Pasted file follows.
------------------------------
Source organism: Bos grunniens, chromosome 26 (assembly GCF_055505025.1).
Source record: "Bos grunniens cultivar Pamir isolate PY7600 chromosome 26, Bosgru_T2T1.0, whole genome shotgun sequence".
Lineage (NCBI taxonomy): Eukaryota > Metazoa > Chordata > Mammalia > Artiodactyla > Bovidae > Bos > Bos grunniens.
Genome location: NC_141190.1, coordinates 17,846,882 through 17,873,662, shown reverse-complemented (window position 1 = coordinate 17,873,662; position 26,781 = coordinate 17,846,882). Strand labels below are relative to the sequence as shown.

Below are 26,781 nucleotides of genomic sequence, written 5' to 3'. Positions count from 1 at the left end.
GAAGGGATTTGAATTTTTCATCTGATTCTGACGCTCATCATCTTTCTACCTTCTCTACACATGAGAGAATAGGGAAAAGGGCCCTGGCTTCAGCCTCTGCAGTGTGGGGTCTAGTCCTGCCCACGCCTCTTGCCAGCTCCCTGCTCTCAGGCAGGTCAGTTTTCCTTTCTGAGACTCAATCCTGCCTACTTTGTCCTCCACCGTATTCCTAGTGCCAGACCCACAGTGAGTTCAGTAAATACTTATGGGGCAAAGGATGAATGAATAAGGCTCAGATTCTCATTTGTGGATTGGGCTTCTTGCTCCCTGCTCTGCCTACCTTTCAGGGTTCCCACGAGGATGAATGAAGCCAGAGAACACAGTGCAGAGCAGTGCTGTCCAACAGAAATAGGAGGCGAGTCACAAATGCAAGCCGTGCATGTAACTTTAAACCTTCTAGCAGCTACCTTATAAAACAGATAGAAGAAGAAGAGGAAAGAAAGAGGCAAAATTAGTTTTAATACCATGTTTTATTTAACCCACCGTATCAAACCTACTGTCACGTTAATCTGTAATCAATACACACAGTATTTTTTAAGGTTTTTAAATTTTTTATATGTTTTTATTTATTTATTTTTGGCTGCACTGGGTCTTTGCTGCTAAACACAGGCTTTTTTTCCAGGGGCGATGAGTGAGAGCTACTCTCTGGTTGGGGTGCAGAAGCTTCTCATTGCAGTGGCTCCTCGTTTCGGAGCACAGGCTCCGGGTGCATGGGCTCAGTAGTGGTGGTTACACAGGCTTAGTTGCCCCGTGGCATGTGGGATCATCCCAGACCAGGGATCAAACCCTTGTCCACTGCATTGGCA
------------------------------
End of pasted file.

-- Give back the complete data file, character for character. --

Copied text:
Source organism: Bos grunniens, chromosome 26 (assembly GCF_055505025.1).
Source record: "Bos grunniens cultivar Pamir isolate PY7600 chromosome 26, Bosgru_T2T1.0, whole genome shotgun sequence".
Lineage (NCBI taxonomy): Eukaryota > Metazoa > Chordata > Mammalia > Artiodactyla > Bovidae > Bos > Bos grunniens.
Genome location: NC_141190.1, coordinates 17,846,882 through 17,873,662, shown reverse-complemented (window position 1 = coordinate 17,873,662; position 26,781 = coordinate 17,846,882). Strand labels below are relative to the sequence as shown.

Below are 26,781 nucleotides of genomic sequence, written 5' to 3'. Positions count from 1 at the left end.
GAAGGGATTTGAATTTTTCATCTGATTCTGACGCTCATCATCTTTCTACCTTCTCTACACATGAGAGAATAGGGAAAAGGGCCCTGGCTTCAGCCTCTGCAGTGTGGGGTCTAGTCCTGCCCACGCCTCTTGCCAGCTCCCTGCTCTCAGGCAGGTCAGTTTTCCTTTCTGAGACTCAATCCTGCCTACTTTGTCCTCCACCGTATTCCTAGTGCCAGACCCACAGTGAGTTCAGTAAATACTTATGGGGCAAAGGATGAATGAATAAGGCTCAGATTCTCATTTGTGGATTGGGCTTCTTGCTCCCTGCTCTGCCTACCTTTCAGGGTTCCCACGAGGATGAATGAAGCCAGAGAACACAGTGCAGAGCAGTGCTGTCCAACAGAAATAGGAGGCGAGTCACAAATGCAAGCCGTGCATGTAACTTTAAACCTTCTAGCAGCTACCTTATAAAACAGATAGAAGAAGAAGAGGAAAGAAAGAGGCAAAATTAGTTTTAATACCATGTTTTATTTAACCCACCGTATCAAACCTACTGTCACGTTAATCTGTAATCAATACACACAGTATTTTTTAAGGTTTTTAAATTTTTTATATGTTTTTATTTATTTATTTTTGGCTGCACTGGGTCTTTGCTGCTAAACACAGGCTTTTTTTCCAGGGGCGATGAGTGAGAGCTACTCTCTGGTTGGGGTGCAGAAGCTTCTCATTGCAGTGGCTCCTCGTTTCGGAGCACAGGCTCCGGGTGCATGGGCTCAGTAGTGGTGGTTACACAGGCTTAGTTGCCCCGTGGCATGTGGGATCATCCCAGACCAGGGATCAAACCCTTGTCCACTGCATTGGCA